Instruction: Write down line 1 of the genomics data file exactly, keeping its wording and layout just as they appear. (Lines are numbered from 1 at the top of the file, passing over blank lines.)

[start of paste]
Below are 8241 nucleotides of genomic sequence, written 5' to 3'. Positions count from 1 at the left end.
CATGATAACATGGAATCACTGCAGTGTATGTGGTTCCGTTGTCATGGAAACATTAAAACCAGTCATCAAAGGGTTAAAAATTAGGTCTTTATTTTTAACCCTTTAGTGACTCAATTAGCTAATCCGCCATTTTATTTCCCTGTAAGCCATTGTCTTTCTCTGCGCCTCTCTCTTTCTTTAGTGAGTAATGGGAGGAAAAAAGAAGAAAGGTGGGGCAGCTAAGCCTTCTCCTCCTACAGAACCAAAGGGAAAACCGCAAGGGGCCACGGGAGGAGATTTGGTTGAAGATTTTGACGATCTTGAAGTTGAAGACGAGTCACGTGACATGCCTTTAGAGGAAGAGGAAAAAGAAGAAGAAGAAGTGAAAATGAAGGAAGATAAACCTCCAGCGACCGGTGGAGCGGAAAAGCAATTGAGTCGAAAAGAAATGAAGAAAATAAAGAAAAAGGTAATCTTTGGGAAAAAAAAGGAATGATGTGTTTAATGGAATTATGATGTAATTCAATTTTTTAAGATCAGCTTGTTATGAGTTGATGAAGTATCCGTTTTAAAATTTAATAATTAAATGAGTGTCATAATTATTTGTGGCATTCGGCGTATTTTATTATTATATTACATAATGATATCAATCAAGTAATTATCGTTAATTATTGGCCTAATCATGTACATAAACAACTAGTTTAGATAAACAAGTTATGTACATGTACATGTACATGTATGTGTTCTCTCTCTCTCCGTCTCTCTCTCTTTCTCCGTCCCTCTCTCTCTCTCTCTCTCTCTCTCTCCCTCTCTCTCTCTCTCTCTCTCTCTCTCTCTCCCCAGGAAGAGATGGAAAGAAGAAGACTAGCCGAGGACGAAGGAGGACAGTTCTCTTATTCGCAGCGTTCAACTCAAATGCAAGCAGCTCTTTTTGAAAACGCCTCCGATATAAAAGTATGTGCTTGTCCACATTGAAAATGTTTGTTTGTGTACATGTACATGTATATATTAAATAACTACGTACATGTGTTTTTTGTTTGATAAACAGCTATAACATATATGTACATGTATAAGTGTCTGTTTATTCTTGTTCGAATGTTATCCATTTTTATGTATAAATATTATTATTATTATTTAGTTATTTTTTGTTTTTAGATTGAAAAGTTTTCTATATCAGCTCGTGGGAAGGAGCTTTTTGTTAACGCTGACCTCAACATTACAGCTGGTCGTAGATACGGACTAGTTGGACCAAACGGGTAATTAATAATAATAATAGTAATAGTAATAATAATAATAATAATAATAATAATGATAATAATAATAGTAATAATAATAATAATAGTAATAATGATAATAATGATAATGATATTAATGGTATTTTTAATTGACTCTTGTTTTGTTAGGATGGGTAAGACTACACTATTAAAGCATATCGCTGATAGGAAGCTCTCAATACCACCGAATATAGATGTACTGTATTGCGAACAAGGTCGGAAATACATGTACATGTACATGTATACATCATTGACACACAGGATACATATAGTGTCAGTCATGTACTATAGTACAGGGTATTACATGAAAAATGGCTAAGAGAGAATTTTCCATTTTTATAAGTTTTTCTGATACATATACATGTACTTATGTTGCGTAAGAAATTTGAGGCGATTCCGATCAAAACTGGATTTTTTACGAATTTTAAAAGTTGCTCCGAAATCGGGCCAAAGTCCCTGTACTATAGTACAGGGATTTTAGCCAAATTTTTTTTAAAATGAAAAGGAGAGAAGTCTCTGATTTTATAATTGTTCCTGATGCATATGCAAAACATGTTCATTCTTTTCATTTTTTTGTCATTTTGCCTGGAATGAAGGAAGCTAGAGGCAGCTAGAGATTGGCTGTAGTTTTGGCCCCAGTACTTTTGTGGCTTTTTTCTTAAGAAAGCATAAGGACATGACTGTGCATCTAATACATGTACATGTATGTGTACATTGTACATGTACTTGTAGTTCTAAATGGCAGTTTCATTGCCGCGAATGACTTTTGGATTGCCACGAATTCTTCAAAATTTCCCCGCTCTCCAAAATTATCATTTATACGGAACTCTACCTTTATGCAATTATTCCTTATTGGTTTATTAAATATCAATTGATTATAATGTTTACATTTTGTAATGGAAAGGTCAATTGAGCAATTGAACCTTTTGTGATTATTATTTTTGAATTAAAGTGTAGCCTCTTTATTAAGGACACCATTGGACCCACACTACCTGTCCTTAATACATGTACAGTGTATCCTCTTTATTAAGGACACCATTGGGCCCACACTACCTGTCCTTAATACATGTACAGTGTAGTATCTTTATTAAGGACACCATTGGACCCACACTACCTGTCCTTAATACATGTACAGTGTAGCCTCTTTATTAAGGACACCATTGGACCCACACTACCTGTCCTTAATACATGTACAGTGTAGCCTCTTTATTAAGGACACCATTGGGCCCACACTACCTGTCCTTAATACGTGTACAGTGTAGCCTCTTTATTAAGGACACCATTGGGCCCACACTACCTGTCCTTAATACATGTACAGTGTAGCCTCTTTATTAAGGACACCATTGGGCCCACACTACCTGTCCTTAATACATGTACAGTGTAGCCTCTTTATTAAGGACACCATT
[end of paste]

Below are 8241 nucleotides of genomic sequence, written 5' to 3'. Positions count from 1 at the left end.